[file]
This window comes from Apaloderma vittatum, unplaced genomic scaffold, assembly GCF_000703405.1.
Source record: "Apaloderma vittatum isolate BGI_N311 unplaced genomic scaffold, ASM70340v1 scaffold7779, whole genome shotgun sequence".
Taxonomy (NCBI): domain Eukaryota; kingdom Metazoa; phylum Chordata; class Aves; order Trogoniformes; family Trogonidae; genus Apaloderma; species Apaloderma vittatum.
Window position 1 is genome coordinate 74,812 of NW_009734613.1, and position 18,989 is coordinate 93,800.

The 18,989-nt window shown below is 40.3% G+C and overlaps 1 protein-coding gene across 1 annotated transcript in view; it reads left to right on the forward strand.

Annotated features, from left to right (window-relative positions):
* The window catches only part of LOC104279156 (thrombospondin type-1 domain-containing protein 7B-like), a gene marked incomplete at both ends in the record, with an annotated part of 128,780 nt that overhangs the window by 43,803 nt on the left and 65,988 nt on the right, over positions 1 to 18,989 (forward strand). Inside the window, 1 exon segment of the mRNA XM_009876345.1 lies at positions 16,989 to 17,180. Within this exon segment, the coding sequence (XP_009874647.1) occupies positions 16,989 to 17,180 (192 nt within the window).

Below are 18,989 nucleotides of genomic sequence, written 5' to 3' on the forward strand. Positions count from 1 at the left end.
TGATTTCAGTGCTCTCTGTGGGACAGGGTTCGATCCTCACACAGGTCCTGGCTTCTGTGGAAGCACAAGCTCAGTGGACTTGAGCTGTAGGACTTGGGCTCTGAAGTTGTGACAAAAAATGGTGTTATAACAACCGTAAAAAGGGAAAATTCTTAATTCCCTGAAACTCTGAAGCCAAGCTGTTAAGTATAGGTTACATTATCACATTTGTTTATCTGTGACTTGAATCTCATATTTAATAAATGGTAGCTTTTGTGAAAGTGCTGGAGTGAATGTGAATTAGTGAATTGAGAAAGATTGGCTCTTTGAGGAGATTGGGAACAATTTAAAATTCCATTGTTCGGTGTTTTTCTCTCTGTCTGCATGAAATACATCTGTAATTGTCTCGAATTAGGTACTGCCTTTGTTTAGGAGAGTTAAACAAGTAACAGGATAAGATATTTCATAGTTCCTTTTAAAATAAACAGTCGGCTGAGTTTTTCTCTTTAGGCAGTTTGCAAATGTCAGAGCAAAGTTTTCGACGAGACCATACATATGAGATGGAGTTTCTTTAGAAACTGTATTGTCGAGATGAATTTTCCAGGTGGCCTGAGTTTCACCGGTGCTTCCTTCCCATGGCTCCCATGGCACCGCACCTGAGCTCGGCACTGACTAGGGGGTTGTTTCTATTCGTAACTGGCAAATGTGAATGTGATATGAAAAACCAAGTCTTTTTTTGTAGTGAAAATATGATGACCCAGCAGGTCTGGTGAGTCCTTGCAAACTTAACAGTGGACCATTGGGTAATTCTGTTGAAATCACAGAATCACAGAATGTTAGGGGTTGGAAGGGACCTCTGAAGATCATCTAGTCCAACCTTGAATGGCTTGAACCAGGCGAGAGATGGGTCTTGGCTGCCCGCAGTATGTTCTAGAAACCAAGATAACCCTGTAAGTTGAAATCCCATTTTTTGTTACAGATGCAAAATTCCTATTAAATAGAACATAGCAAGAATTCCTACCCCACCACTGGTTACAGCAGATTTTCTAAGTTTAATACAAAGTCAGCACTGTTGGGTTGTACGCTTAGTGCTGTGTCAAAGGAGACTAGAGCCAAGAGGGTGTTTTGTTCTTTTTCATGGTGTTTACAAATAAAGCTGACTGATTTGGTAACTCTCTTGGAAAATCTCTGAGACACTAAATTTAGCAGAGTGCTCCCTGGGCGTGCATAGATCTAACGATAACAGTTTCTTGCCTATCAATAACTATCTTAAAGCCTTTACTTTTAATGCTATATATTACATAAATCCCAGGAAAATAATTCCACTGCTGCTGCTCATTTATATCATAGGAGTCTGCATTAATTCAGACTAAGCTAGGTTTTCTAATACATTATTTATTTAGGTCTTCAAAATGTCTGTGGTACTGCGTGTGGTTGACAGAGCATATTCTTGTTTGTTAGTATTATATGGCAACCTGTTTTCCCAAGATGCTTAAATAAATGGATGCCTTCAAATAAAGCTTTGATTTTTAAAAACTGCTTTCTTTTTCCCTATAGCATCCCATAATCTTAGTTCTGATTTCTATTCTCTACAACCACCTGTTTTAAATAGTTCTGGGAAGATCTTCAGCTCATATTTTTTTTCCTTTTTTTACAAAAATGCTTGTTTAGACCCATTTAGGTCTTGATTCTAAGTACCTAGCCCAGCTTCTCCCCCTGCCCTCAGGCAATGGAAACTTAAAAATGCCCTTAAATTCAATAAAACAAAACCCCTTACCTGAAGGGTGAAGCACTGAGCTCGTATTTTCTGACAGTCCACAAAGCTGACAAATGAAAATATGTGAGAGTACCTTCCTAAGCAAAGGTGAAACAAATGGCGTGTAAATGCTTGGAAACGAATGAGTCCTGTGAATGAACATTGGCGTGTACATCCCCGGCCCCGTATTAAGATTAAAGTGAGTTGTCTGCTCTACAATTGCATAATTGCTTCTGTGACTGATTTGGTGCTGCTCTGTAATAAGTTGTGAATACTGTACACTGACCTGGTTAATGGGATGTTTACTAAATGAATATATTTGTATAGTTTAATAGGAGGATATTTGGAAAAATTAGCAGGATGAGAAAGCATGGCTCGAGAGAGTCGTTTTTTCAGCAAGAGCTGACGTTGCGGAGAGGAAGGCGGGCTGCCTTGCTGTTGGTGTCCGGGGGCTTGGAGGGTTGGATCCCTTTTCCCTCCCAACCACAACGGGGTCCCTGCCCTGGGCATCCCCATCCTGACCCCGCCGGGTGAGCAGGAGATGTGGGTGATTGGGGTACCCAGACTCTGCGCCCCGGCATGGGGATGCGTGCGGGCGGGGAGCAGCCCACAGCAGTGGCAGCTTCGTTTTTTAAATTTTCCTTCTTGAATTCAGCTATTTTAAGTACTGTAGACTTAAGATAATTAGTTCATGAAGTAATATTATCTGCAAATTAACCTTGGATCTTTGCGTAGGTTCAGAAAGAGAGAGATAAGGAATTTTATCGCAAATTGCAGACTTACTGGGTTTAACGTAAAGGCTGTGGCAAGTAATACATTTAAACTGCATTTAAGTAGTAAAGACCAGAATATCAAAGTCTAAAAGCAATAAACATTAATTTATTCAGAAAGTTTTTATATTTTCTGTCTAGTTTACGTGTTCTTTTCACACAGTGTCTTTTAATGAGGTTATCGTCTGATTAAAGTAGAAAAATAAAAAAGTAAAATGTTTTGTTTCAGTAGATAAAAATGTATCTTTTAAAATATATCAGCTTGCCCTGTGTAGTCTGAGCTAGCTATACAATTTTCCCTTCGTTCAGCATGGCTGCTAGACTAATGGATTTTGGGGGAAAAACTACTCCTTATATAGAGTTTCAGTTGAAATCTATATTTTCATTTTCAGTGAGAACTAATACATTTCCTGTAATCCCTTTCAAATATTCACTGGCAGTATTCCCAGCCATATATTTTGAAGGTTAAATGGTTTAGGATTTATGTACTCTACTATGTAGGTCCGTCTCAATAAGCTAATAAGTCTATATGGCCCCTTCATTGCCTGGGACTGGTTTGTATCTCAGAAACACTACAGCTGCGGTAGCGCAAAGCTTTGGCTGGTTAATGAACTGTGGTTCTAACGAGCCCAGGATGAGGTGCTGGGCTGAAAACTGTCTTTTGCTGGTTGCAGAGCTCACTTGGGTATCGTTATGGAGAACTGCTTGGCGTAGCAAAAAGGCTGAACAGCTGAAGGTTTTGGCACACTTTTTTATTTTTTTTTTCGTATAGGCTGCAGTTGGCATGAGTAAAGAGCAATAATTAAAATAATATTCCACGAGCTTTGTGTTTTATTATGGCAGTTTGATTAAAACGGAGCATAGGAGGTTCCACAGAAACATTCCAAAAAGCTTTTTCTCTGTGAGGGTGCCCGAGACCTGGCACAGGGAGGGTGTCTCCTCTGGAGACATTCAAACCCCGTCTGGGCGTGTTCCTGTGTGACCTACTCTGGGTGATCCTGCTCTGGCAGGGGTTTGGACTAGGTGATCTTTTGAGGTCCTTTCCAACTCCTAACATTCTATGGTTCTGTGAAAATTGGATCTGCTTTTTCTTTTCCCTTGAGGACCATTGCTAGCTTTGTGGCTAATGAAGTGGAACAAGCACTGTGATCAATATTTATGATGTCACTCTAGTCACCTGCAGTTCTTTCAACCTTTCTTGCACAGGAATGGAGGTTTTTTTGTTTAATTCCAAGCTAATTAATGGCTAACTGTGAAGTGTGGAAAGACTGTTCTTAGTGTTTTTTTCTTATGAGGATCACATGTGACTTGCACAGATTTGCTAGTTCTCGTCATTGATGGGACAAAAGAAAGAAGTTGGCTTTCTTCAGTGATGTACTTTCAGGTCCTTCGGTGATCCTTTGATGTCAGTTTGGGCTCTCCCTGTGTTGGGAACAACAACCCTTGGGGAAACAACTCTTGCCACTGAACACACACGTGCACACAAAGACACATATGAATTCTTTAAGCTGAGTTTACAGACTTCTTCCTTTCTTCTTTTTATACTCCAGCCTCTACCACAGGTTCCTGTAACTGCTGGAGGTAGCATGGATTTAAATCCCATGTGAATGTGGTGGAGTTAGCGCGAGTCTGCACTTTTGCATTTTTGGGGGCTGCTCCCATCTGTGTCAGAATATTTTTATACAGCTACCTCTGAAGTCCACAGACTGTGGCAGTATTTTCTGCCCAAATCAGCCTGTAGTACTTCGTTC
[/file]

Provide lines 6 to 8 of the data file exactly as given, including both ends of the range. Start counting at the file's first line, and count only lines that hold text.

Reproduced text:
Annotated features, from left to right (window-relative positions):
* The window catches only part of LOC104279156 (thrombospondin type-1 domain-containing protein 7B-like), a gene marked incomplete at both ends in the record, with an annotated part of 128,780 nt that overhangs the window by 43,803 nt on the left and 65,988 nt on the right, over positions 1 to 18,989 (forward strand). Inside the window, 1 exon segment of the mRNA XM_009876345.1 lies at positions 16,989 to 17,180. Within this exon segment, the coding sequence (XP_009874647.1) occupies positions 16,989 to 17,180 (192 nt within the window).

Below are 18,989 nucleotides of genomic sequence, written 5' to 3' on the forward strand. Positions count from 1 at the left end.